Sept 13, 2020 – The Veterinary Emergency Room

On many Sundays, I work a 10-12 hour shift at the vet ER. It’s a place that sees emergency patients from a 60 mile radius.

I do it because I love my job. I love helping both people and pets. I love my veterinary nurses and assistants. They are amazing at what they do. They love and care for hospital patients like they would their own pets.

We see so many sick, injured, and dying pets. It can be overwhelming. Many times owners are stressed and upset and frustrated about not having adequate funds to pay for care.

It gets disheartening for us in the veterinary world. We are simply providing services. We can’t control costs. Medicine, x-ray machines, bloodwork machines, oxygen cages, surgery supplies, ultrasounds, and buildings are expensive.

We need to pay bills just like everyone else. We can’t do what we do for free. If we don’t make a paycheck, and we can’t pay our staff well, then you won’t have an emergency clinic to go to when your pet is sick.

Here are just a sampling of the animals we saw on my shift:

A young cat with a bladder infection and diabetes. He needed hourly blood sugar checks, insulin regulation, and IV fluids.

Bladder infection urine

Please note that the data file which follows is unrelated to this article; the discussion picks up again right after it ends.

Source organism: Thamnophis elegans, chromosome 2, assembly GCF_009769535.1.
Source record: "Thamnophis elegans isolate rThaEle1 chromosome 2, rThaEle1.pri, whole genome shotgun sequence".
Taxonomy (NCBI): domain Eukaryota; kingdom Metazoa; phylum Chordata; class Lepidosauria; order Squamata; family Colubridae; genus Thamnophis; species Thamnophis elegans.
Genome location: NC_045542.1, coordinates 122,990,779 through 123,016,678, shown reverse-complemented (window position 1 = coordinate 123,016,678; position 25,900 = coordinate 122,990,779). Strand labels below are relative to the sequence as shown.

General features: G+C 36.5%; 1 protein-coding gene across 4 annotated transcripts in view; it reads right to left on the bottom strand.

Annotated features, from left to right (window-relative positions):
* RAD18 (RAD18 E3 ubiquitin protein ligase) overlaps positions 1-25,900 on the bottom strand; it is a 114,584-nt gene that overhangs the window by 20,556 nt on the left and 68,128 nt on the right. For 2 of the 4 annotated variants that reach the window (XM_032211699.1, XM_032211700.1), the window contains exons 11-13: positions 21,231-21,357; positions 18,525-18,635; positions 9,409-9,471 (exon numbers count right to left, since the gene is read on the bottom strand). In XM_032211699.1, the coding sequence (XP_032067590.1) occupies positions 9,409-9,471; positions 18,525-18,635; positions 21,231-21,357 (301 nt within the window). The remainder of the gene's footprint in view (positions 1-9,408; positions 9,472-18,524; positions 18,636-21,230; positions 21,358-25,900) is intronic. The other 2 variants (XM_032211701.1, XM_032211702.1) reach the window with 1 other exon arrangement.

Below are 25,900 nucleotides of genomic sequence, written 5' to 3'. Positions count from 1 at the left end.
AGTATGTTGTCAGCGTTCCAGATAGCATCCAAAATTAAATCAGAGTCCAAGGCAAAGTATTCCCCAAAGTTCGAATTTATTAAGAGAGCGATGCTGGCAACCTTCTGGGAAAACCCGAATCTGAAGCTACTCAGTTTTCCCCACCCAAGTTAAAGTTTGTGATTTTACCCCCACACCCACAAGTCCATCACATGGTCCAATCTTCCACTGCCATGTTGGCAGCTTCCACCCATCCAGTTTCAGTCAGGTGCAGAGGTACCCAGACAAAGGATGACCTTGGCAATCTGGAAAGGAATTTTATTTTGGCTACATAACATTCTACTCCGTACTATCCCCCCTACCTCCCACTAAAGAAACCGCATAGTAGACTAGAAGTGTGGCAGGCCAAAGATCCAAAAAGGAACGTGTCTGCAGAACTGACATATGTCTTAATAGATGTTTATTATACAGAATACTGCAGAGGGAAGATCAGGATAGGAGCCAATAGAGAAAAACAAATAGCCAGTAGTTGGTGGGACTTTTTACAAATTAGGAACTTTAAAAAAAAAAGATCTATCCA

A 16 yr old dog taking her last breaths, beginning to seizure. We were able to give her a peaceful passing with her owner present.

Taking a blood pressure reading on a dog

A cat with a back injury. I was able to provide some pain relief with animal chiropractic adjustments, steroids, and a referral for acupuncture and rehabilitation.

Feline heart, lungs, spine.

A dog who was hit by debris from a lawnmower. He needed sedation, cleaning of the wound, stitches, a bandage, antibiotics, and pain medication.

A dog birthday party

A little chihuahua that was bitten by a snake. We ran bloodwork to see if the dog was in danger of envenomation.

Another little chihuahua with a squinting eye. We checked for corneal scratches and glaucoma. We were able to medicate and send him home much more comfortable.

An ophthalmoscope, corneal stain, and numbing eye drops.

There were many, many more. Hit by cars, lameness, broken bones, vomiting, diarrhea, pain, cancer, euthanasias.

It’s exhausting. Please be kind. When you have to wait, please understand it’s because there is something more life threatening ahead of you.

Realize that the people working the ER have no control over prices. Medicine and surgery and salaries are expensive. We are simply doing our best to be helpful during your crisis.

At midnight I’m sitting at a train track waiting for the train to pass so I can get home. I left home at 10 am. I will return home at nearly 1 am. Other vets and nurses will stay all night to monitor and treat critical care patients. Remember to be thankful that they are there when you need them.

Smile.

Be kind.

Say thank you.

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